What Is An Independent Medical Examination (IME)?
An IME is a medical evaluation to determine the status of a worker’s medical condition. The IME doctors answer questions, written by Washington State L&I or self-insured employers, regarding whether a worker’s claim-related medical condition has reached maximum medical improvement, whether any further treatment is necessary, whether there are work restrictions and whether any permanent impairment remains.
Who Requests an IME?
- Labor & Industries.
- Self-Insured employers.
- Your doctor (this could be a problem).
Why Is It Being Scheduled?
IME’s are scheduled by L&I and Self-Insured employers because they want information. Claims managers generally want to close claims, segregate out medical conditions, or to end medical care. They do this by scheduling and IME with doctors who will help them “manage” a claim. These medical opinions allow them to have their way with your L&I claim.
What If I Need to Reschedule?
- Contact your claims adjuster immediately and request a different date.
How to Prepare for an IME
- Bring in an observer – This can be a friend or a relative. Your friend or relative can attend your medical exam, but not your psychiatric exam. This observer can see and take note of anything the IME doctors do which may not be appropriate. They can also note how much time was spent examining you versus how much time was spent reading your records.
- Refrain from taking pain medication or anti-inflammatory medication prior to the examination, if allowed by your physician. This will enable the examiners to objectively view your problems.
- Don’t volunteer information. Don’t offer opinions. Don’t overly compliment your doctor.
- Don’t be offended by the doctors questions. It’s their job to get personal about your injury.
What Happens at the Examination?
- The physicians will take your medical and family history, ask about current symptoms, and perform a short physical examination with testing. They may request x-rays or lab tests, and they will write a report for L&I or the self insured employer with their findings and their opinions.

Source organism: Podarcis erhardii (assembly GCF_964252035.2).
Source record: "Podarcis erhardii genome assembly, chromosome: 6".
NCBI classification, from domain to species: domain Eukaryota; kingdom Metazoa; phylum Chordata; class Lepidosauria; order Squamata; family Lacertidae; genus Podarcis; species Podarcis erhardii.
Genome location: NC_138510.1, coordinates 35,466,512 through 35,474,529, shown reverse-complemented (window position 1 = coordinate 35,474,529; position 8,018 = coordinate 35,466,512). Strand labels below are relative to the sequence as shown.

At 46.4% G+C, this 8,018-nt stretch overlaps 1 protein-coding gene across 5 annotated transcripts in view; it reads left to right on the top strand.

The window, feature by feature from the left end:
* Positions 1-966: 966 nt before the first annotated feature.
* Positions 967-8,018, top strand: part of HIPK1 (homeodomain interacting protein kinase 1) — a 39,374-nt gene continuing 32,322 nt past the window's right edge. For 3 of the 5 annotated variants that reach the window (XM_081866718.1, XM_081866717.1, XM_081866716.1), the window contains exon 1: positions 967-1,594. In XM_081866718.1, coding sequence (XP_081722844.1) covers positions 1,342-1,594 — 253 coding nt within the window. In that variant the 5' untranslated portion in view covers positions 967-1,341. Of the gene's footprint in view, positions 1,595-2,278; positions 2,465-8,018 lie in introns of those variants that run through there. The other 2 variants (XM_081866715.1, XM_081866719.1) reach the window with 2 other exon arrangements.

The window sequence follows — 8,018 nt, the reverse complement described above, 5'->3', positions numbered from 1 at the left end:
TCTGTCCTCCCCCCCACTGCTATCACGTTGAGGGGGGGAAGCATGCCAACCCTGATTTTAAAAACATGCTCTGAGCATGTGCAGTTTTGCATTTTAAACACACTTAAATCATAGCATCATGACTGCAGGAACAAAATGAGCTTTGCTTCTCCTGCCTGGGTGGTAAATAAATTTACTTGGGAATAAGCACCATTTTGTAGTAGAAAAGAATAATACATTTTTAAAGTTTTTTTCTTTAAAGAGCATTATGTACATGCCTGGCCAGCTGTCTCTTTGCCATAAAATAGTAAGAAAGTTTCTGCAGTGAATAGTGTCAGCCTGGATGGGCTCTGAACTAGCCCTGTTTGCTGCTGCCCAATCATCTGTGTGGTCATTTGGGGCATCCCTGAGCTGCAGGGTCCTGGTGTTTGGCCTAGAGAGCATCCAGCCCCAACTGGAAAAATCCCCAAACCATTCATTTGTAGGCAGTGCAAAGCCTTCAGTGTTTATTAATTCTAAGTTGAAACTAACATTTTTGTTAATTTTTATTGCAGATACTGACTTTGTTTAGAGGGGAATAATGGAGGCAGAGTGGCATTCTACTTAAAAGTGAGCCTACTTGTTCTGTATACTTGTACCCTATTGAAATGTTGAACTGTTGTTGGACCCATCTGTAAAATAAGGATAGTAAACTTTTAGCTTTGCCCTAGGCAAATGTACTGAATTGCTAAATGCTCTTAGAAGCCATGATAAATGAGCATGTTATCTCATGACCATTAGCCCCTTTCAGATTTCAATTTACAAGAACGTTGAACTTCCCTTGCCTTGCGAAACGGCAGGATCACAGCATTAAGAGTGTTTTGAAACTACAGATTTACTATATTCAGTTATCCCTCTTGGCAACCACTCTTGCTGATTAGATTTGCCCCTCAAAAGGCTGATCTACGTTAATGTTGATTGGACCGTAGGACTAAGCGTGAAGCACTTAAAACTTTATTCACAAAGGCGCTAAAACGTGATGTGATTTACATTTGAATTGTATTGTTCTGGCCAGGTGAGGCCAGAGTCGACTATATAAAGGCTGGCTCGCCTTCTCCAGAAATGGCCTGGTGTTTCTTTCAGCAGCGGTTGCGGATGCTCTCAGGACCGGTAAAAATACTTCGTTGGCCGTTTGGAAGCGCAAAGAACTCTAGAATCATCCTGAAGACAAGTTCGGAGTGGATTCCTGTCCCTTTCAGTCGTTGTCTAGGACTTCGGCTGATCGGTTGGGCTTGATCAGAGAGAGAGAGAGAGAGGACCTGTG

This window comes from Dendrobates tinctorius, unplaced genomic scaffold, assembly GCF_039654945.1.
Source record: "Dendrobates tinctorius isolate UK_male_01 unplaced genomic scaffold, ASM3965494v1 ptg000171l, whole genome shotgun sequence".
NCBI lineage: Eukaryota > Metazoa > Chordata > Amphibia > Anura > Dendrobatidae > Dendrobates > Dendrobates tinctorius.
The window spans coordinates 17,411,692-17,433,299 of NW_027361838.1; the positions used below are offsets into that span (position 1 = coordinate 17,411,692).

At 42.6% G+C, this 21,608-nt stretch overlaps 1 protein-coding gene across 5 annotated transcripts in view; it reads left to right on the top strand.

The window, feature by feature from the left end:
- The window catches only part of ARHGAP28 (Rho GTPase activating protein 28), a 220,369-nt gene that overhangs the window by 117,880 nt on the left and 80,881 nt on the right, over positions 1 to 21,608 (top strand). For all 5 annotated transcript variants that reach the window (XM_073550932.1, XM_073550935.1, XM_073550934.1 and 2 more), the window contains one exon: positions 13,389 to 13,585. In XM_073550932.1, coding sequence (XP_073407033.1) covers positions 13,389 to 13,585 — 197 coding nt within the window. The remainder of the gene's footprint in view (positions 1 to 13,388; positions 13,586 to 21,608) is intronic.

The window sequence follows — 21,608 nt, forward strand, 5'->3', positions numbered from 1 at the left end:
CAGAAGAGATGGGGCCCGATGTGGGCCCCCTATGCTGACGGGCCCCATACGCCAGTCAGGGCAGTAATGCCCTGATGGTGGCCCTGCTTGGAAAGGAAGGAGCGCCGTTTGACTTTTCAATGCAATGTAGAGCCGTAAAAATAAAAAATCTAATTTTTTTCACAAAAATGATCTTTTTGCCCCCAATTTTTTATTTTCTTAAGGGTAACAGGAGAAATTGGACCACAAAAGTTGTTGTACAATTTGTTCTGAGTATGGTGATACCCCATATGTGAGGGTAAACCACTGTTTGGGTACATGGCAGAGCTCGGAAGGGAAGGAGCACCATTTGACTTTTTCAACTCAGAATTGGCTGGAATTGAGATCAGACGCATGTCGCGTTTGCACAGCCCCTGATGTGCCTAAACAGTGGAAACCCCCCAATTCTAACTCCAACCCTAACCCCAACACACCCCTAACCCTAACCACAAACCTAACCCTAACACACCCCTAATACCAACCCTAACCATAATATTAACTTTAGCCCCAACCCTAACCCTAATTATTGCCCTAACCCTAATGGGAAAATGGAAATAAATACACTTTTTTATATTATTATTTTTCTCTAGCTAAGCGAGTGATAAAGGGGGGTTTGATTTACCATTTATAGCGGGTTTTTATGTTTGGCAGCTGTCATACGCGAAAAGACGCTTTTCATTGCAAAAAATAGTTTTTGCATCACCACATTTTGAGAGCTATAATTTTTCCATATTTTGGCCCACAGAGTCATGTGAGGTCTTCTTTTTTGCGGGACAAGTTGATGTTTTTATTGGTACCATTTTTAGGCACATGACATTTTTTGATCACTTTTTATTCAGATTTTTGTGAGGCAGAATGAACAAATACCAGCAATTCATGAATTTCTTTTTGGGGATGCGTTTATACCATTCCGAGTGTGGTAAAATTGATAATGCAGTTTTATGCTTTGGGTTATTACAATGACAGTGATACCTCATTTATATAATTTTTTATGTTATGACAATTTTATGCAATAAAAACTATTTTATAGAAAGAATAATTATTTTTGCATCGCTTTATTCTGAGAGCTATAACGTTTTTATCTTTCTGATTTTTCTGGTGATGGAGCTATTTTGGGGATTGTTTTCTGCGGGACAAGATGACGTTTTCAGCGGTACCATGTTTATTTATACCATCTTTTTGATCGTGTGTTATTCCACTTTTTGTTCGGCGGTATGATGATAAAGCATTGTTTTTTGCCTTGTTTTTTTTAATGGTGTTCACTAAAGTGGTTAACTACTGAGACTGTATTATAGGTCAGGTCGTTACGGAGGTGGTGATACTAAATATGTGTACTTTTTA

- The IME doctors will perform a one time exam and focus only on industrially related conditions. These physicians are not your treating physicians! These IME doctors are paid by L&I and self-insured employers to produce a report with certain results. These examinations are not designed to assist injured workers with their claims! Be careful!
- Some of the physicians actually watch you from the minute you leave your car until you return and drive away. It is not uncommon to see IME reports which say things like “he ran from his car to the office, but began to limp when he entered the exam room.” Be careful!
- Independent Medical Examination doctors can be tricky so keep the following in mind:
- Light touch to any area should not hurt
- Do not exaggerate or fake your injuries. Many IME doctors want you to exaggerate your injuries so they can say that in their report.
- The distraction test involves pretending to test one area, while recreating the same test to a different area. For example, if the doctor is testing your neck he might do so obviously in front of you. Later he might test it via distraction by asking you questions while he walks behind you. He is looking to see how you rotate your neck when you don’t realize your neck is being tested.
- Dropping a pen or other object on the floor is used to see if you will either pick it up quickly or look at it quickly and thereby make movements that you would not have made while you think you are being tested.
Will I Get Reimbursed for Missing Work and for Mileage?
- Missing Work – Yes! Based on your hourly wage at the time of the examination.
- Mileage – Yes! Meals, hotel expenses, taxi fare, parking costs, and ferry and bridge tolls. These will be paid at the current department rate. SAVE YOUR RECEIPTS!!! You must complete a travel reimbursement form within one year of the exam and include your receipts. Travel reimbursement form.
- If you have a physical or mental disability, travel arrangements can be made to assist in your traveling to the exam.
Can I Complain About My IME?
- Yes! By sending a complaint letter or a completed IME comments form. Complaints should be sent to:
IME Quality Assurance
Provider Review & Education Unit
Labor & Industries
PO Box 44322
Olympia, WA 98504-4322
Chris Sharpe is a Seattle, Washington workers’ compensation attorney that has helped hundreds of injured Washington State workers. Chris’s firm represents only individuals who have been injured or are disabled, never the employer or insurance company. Learn more about the firm or contact us today to see how we can help.